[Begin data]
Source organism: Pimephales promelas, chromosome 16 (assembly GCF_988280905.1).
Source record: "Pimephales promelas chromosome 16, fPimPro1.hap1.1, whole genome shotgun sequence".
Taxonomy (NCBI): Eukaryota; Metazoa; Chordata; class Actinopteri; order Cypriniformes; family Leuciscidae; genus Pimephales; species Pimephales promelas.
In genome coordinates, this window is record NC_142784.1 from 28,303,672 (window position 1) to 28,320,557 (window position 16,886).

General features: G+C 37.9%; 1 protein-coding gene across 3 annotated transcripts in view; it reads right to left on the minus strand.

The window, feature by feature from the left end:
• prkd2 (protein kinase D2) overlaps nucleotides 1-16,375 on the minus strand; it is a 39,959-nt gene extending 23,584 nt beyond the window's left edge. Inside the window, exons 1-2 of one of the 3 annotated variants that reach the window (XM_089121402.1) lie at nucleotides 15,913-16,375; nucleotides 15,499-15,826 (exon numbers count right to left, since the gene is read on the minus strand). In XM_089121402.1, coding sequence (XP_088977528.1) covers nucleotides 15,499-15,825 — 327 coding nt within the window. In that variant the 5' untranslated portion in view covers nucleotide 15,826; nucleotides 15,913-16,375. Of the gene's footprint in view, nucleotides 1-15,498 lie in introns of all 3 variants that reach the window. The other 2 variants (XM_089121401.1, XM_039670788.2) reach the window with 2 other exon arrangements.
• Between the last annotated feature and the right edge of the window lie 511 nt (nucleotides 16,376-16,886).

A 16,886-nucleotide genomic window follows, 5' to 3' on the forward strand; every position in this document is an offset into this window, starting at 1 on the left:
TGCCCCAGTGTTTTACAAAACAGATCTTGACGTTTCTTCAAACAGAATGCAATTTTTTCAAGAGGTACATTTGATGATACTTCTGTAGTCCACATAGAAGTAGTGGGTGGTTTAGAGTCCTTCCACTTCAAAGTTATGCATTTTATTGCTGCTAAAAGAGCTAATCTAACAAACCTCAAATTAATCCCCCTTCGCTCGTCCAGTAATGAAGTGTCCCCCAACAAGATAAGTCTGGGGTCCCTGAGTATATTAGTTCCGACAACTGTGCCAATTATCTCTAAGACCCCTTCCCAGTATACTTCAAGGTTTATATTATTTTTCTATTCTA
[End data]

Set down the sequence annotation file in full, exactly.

Source organism: Pimephales promelas, chromosome 16 (assembly GCF_988280905.1).
Source record: "Pimephales promelas chromosome 16, fPimPro1.hap1.1, whole genome shotgun sequence".
Taxonomy (NCBI): Eukaryota; Metazoa; Chordata; class Actinopteri; order Cypriniformes; family Leuciscidae; genus Pimephales; species Pimephales promelas.
In genome coordinates, this window is record NC_142784.1 from 28,303,672 (window position 1) to 28,320,557 (window position 16,886).

General features: G+C 37.9%; 1 protein-coding gene across 3 annotated transcripts in view; it reads right to left on the minus strand.

The window, feature by feature from the left end:
• prkd2 (protein kinase D2) overlaps nucleotides 1-16,375 on the minus strand; it is a 39,959-nt gene extending 23,584 nt beyond the window's left edge. Inside the window, exons 1-2 of one of the 3 annotated variants that reach the window (XM_089121402.1) lie at nucleotides 15,913-16,375; nucleotides 15,499-15,826 (exon numbers count right to left, since the gene is read on the minus strand). In XM_089121402.1, coding sequence (XP_088977528.1) covers nucleotides 15,499-15,825 — 327 coding nt within the window. In that variant the 5' untranslated portion in view covers nucleotide 15,826; nucleotides 15,913-16,375. Of the gene's footprint in view, nucleotides 1-15,498 lie in introns of all 3 variants that reach the window. The other 2 variants (XM_089121401.1, XM_039670788.2) reach the window with 2 other exon arrangements.
• Between the last annotated feature and the right edge of the window lie 511 nt (nucleotides 16,376-16,886).

A 16,886-nucleotide genomic window follows, 5' to 3' on the forward strand; every position in this document is an offset into this window, starting at 1 on the left:
TGCCCCAGTGTTTTACAAAACAGATCTTGACGTTTCTTCAAACAGAATGCAATTTTTTCAAGAGGTACATTTGATGATACTTCTGTAGTCCACATAGAAGTAGTGGGTGGTTTAGAGTCCTTCCACTTCAAAGTTATGCATTTTATTGCTGCTAAAAGAGCTAATCTAACAAACCTCAAATTAATCCCCCTTCGCTCGTCCAGTAATGAAGTGTCCCCCAACAAGATAAGTCTGGGGTCCCTGAGTATATTAGTTCCGACAACTGTGCCAATTATCTCTAAGACCCCTTCCCAGTATACTTCAAGGTTTATATTATTTTTCTATTCTA